What is the depth of the foot

Healthy feet: an expert look into the depths

Many physical complaints can be traced back to a poor posture of our feet. Knee and back problems, head and neck pain and a lot more often have their origin here.

A short anatomical excursion by Alexandra Meraner, who deals intensively with the feet and their correct posture in the field of health yoga, provides information about why our feet are so important for the entire body and its posture. After all, a foot consists of 28 bones, 31 joints, 107 (!) Ligaments and tendons and 20 own muscles! The short muscles of the foot pull in the longitudinal axis from the heel to the toes. The outside is in contact with the ground, the inside of the foot is where the arches are located. The toes are moved, the foot is cushioned while walking and running.

Yoga strengthens precisely these muscles and strengthens the arch of the foot and thus the anatomically correct alignment.

The foot and its anatomy

The Calcaneus the back of the foot is responsible for stability, the three Cuneiform bones, which connect the calcaneus to the forefoot and which Ankle row. The most important tasks of this well-coordinated community are theseCushioning of the appearance (shock absorption - sole of the foot), the holding of the balance (Stability - rear foot), the dynamic Locomotion (Roll over - forefoot) and the compensation of Bumps of the ground (mobility - metatarsus).

That ensures the appropriate mobility upper ankle (Flexion and extension with a slight twisting movement), the lower ankle (complex tilting and rotating movement, compensates for uneven floors), the Metatarsal joints (Arch structure and foot stability through spiral screwing of the forefoot and rearfoot) and the Metatarsophalangeal joints (Unroll and push off, shock absorption).

This highly sophisticated complex system is made possible by the interaction of four muscle groups supports, which ensure optimal shock absorption, the setting down, pushing off and rolling of the foot:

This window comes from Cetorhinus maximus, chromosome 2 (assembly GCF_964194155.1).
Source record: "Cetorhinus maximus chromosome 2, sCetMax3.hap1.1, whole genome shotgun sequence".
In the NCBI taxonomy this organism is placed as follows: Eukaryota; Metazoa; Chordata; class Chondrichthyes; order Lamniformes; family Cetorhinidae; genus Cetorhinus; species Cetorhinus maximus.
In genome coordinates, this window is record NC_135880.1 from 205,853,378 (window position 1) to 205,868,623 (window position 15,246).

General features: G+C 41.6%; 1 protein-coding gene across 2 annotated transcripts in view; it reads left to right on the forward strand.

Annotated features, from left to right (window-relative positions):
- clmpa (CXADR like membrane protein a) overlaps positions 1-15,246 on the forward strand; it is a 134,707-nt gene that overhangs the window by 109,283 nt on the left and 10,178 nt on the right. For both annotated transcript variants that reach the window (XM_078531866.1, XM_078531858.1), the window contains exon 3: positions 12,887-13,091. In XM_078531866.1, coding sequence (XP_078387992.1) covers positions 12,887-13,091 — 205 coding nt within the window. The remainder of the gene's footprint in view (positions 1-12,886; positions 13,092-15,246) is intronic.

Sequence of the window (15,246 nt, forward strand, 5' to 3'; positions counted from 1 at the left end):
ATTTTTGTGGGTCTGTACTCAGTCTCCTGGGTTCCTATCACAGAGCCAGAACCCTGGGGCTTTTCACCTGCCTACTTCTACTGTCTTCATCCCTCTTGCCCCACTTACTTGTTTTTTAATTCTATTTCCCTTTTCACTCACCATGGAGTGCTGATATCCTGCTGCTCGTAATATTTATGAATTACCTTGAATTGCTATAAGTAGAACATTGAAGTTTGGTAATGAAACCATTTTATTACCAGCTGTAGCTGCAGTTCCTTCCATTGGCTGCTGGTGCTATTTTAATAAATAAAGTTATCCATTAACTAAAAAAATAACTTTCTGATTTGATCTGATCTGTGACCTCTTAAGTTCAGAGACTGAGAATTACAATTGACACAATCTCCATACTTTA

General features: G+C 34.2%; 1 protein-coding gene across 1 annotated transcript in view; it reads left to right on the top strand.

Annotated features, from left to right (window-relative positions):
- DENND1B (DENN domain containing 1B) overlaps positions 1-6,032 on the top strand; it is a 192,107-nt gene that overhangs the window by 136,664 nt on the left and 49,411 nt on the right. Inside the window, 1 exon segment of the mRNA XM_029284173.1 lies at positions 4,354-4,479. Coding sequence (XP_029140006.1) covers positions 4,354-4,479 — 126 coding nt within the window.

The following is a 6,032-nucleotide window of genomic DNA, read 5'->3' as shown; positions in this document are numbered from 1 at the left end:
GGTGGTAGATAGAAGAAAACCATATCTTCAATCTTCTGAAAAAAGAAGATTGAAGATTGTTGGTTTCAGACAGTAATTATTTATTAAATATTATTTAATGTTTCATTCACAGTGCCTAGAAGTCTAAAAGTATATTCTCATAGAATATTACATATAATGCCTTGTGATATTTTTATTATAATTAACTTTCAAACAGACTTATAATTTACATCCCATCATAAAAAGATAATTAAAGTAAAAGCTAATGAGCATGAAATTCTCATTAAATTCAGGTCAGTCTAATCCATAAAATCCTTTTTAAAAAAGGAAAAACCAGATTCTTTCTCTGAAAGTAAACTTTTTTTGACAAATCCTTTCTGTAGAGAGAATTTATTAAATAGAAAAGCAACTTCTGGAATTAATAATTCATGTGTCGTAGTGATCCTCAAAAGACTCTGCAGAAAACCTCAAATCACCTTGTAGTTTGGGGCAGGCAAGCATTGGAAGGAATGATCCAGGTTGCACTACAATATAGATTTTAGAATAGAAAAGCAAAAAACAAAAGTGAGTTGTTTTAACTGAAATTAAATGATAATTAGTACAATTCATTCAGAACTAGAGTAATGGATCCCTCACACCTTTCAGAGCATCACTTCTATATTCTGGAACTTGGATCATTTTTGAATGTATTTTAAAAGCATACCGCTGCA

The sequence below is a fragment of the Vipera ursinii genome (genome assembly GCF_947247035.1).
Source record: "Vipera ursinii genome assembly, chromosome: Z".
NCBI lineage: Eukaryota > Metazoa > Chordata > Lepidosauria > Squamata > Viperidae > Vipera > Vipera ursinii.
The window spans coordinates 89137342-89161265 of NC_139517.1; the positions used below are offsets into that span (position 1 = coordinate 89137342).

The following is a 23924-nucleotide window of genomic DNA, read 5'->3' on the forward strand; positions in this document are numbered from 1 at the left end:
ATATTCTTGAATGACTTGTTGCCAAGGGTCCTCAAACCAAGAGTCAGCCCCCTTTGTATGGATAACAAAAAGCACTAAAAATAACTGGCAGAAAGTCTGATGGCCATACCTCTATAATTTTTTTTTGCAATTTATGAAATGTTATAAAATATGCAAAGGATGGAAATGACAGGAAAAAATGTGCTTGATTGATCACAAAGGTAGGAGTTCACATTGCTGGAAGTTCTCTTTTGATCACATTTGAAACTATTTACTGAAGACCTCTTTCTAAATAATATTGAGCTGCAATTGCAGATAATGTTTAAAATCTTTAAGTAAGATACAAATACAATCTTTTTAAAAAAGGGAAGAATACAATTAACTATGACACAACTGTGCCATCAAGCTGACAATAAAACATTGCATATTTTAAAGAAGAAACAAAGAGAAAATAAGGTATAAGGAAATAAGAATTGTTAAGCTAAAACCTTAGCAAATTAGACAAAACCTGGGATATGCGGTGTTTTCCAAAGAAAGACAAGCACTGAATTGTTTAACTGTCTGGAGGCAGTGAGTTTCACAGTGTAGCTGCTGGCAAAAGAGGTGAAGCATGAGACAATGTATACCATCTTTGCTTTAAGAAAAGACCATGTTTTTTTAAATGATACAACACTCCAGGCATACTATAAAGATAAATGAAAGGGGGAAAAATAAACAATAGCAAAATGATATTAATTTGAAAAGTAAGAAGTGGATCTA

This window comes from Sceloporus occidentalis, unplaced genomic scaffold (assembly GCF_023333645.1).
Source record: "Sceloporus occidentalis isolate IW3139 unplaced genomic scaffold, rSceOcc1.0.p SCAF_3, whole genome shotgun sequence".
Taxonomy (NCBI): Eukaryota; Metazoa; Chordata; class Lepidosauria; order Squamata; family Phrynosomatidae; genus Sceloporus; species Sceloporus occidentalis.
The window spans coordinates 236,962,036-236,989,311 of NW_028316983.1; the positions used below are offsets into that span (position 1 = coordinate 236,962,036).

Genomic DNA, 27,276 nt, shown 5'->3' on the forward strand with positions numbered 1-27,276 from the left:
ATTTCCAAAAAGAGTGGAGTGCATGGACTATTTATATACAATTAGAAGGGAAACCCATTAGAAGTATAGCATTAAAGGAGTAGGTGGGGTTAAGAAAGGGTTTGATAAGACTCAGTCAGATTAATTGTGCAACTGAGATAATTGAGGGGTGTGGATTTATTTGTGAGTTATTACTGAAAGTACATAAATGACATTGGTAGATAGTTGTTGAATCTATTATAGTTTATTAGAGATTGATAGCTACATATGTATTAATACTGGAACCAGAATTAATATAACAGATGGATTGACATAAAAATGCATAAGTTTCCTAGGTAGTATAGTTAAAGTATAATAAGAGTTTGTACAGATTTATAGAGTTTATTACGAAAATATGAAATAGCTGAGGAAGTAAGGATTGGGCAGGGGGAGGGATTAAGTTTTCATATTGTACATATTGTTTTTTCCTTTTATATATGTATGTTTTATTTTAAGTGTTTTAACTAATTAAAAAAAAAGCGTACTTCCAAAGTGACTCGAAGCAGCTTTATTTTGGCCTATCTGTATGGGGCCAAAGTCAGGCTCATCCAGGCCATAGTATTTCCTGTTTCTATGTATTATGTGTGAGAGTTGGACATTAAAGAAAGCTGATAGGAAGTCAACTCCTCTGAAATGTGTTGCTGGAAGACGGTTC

• Calf muscles: is the engine for pushing off and braking
  • Shin muscles: encompasses the metatarsus like a stirrup
  • Short sole muscles: support the arch of the foot and give it elasticity, if overstretched - flat foot, if shortened - hollow foot
  • Longitudinal and transverse depth Ball muscles: supports the transverse arch of the forefoot, shock absorber function - strength for pushing off

Misalignments and muscle weakness lead to a wide variety of complaints

Incorrect posture of the leg axis can be caused by weak muscles in the corresponding holding and support muscles and of course by the weak arch of the foot. A professional gait analysis can also provide more precise information here. In many cases, strengthening, mobilizing and stretching the deep hip rotators helps to change the leg axis in a positive way. Balancing the leg muscles (abductor-adductor balance) can also help.

Bad posture of the feet can be congenital (weak connective tissue), but is usually acquired through overweight, excessive or improper load, more rarely through accidents, paralysis or rheumatism. Old injuries, torn ligaments or tendons and weak arches can also be the cause of misalignments, for example

  • Flat foot - congenital or acquired, very common. Flattened longitudinal arch (from the heel to the ball of the foot), can lead to the heel or the forefoot tipping to the outer edge, extreme: the foot lies completely flat on the floor, risk factors: constant incorrect load, loose ligaments, weak muscles, family disposition
  • Arches: Special form - the longitudinal arch of the foot only lowers under load, the preliminary stage of flat feet, the longitudinal arch is lowered, muscles and ligaments are weak
  • Hallux - The forefoot statics are disturbed. The first phalanx of the big toe slips, the long extensor tendon pulls the big toe directly, causing the first metatarsal bone to protrude on the inside.

Painful consequences of malpositions

  • Pain
  • Osteoarthritis (mainly in the small ankles)
  • resulting protective pattern in the sequence of movements
  • Signs of wear and tear and poor posture in the ankle
  • Change in the axis of rotation in the entire leg
  • Discomfort in the knees, hips, back, sometimes even up to the neck

Yoga for healthy feet

Well-developed muscles and a balanced mix of strength and flexibility in the foot and leg muscles are important for foot health.

Regular yoga practice can be for movable ankle and toe joints, one powerful and flexible foot and leg muscles, Well pronounced vaults and a healthy, anatomically correct alignment of the leg axis to care. It brings more attention to our feet and a new one Foot awareness, and over time ensures an optimal, well-distributed foot load and the optimal alignment of the entire body axis!

The most important exercises are these anatomically correct standing and walking. In addition, a lot of open air is helpful for the feet on different floors!

Feet in self-check:

  • Foot axis: do the feet buckle?
  • how are the feet next to each other?
  • Are the toes fanned out nicely?
  • Which toes can be moved individually?
  • What do the arches of the feet look like?
  • What about the rolling dynamics when walking?